The media is falling all over itself to report on every minutiae of the so-called Wall Street "bailout bill" and its rejection by Congress yesterday (just a few of the thousands of examples can be seen here and here and here and here). And why not? The media's breathless coverage of the bill has produced a furious backlash by the public and hysteria on Wall Street in a self-justifying feedback loop that makes the media attention seem merited.
The startling truth which the controlled corporate media is not reporting, however, is that a bailout is actually taking place right now, completely out of the public spotlight. This program has already pumped trillions of dollars into Wall Street (compared to the mere $700 billion proposed in the legislation that the media is focusing on) to help prop up the faltering investment banks and promises to pump in even more, every dime of it to the detriment of the taxpayer though the public will have no stake in its success. Why, then, is this program not being talked about in the media?
Slipping under the radar last week amidst the hullabaloo in Washington over the bailout bill was this story noting that in the past week alone, the Federal Reserve had pumped an astonishing $188 billion per day into the system in the form of emergency credit. This means that in just four days, the Fed injected as much money into the system as the entire $700 billion bailout proposal. After the proposal was rejected, the Fed responded by immediately announcing it would pour another $630 billion into the global financial system.
The Federal Reserve, of course, is America's central bank and although the above story conjures the reassuring image of a national bank lending out some of its vast reserves to help Wall Street weather the storm, the fact is that the Federal Reserve is not Federal and has doubtful reserves. In fact, the trillions of dollars that have been lent to the banks in the last few weeks were created out of nothing by the privately-owned Federal Reserve. When the Federal Reserve "lends" money to a bank through repurchase agreements (repos), credit auction or other method, it is not actually lending out money from its vaults. It is simply creating the money it "lends" out as electronic credits created in the recipient banks account. It is literally money out of thin air.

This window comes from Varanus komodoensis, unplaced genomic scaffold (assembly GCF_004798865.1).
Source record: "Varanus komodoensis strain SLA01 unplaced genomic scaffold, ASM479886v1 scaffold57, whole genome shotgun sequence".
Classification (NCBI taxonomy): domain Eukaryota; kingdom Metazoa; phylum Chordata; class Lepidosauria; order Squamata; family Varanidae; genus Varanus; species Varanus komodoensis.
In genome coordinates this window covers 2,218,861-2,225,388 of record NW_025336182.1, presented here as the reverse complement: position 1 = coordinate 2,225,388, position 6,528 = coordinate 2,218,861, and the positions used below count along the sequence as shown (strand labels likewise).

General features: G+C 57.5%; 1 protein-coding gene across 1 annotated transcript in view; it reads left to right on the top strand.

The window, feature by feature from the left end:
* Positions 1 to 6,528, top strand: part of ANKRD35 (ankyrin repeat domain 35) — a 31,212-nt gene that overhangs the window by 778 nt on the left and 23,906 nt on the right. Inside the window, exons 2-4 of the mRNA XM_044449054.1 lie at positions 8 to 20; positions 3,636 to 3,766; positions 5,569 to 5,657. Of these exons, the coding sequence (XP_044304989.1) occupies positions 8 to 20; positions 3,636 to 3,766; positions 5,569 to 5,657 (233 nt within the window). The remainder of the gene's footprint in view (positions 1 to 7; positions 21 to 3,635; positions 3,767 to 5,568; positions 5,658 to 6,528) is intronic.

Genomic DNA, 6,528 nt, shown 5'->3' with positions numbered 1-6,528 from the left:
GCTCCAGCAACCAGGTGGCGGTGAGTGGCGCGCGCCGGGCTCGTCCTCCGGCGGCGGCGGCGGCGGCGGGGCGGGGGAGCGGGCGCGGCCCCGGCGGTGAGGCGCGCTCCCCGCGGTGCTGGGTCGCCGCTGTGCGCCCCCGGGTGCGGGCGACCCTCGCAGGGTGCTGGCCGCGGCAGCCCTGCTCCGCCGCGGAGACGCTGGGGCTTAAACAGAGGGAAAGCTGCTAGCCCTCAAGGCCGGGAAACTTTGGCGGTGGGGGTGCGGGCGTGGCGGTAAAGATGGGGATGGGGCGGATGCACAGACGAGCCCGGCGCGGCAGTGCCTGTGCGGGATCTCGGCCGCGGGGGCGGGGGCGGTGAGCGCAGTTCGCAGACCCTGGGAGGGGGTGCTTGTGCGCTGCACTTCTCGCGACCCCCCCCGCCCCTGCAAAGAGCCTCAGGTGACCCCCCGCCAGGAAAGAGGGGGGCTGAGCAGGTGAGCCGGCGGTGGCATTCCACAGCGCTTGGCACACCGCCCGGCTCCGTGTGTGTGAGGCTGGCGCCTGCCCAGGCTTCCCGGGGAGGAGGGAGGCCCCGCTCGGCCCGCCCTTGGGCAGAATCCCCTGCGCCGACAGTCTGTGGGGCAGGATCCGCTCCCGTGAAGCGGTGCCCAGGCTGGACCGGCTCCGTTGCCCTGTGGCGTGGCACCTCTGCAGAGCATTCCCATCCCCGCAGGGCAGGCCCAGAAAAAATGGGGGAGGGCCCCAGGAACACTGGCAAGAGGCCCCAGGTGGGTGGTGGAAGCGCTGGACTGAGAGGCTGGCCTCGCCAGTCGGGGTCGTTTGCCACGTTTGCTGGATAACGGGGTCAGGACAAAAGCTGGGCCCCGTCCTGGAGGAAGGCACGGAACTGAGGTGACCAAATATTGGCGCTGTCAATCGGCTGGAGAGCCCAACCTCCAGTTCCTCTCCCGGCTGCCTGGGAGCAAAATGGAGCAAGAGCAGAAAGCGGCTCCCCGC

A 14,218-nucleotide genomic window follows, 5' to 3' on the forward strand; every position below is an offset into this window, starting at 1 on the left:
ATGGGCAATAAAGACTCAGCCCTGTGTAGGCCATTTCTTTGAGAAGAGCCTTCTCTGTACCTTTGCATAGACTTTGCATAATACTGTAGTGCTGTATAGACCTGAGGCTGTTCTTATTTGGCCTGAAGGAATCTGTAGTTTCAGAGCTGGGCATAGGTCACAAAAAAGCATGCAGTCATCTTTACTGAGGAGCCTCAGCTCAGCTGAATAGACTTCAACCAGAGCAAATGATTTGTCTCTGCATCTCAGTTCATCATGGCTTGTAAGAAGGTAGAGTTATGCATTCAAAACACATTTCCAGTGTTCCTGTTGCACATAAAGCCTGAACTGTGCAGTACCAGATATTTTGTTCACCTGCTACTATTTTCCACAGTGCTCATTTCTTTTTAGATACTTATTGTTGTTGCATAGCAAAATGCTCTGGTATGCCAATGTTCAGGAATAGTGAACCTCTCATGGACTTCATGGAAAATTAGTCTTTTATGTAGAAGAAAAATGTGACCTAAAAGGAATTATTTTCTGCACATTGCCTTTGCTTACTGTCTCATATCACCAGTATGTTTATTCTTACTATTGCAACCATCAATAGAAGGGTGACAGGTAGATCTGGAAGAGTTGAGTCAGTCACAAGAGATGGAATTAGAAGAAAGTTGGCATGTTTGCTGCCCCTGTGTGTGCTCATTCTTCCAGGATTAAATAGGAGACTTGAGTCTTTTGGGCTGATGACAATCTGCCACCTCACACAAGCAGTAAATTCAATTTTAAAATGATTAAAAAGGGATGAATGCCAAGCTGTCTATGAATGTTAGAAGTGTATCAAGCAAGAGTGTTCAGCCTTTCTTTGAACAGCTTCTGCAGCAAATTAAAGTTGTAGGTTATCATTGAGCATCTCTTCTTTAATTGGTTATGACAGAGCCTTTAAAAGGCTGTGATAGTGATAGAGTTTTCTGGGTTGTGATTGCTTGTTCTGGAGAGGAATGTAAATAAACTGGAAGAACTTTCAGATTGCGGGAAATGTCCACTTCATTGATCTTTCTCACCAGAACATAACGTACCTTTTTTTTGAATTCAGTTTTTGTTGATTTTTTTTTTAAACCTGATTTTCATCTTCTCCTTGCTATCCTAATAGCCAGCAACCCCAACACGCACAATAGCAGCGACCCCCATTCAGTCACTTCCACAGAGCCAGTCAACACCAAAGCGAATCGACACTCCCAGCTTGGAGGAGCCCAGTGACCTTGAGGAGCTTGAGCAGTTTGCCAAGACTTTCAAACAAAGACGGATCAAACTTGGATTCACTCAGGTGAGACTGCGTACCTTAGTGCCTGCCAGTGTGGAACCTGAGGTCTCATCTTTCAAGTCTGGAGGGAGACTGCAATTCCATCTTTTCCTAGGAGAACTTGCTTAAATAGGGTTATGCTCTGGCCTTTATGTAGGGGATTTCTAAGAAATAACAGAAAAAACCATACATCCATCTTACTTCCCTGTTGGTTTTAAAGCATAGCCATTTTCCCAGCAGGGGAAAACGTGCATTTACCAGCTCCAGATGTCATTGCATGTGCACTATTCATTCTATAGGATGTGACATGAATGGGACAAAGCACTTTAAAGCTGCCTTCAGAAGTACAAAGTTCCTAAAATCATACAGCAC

That the general public is on the hook for this money created out of nothing is not an exaggeration. It is paid for in a dimly-understood mechanism often known as the "inflation tax."
Inflation is nothing more than an indication that the ratio of money to products that can be purchased with that money has been increased. Since the overall number of dollars has gone up without any corresponding increase in economic production (as happens when the Federal Reserve creates money out of thin air), the value of each individual dollar goes down. That means that the value of the money in each individuals' bank account (not to mention their pension and social security dividends) can be reduced simply by the flick of a pen of a Federal Reserve paper-pusher. (Unless of course that individual just happens to be a billionaire investment mogul or a Vice President who can divest themselves of U.S. dollars in time for this inflation not to affect them.) This is sometimes known as an inflation tax because its overall effect is the same as if the government came in and took that value out of the individuals' bank account. Watch Ron Paul explain the inflation tax in the video below:
The most insidious part of this inflation tax is that the inflation does not begin until the new money begins to circulate in the system. In other words, the first person (or, more likely, giant corporate conglomerate) to use the money receives its full value, while those at the bottom of the pyramid retrieve the diminished returns of a devaluing dollar.
Why, then, is the public not furious about this stealth bailout, now taking place at the blistering pace of nearly $1 trillion a week, and all to the taxpayer's detriment? The obvious answer is that the media is not whipping the public into a frenzy about it, instead focusing its attention on a $700 billion program and allowing the public to feel like they scored a blow against Wall Street when the program gets rejected. If so, it's time the public got wise to how the system is really being run by and for the benefit of private bankers and at the expense of the average taxpayer. Otherwise, the fleecing of the public will continue unabated even as the public thinks they've won the battle.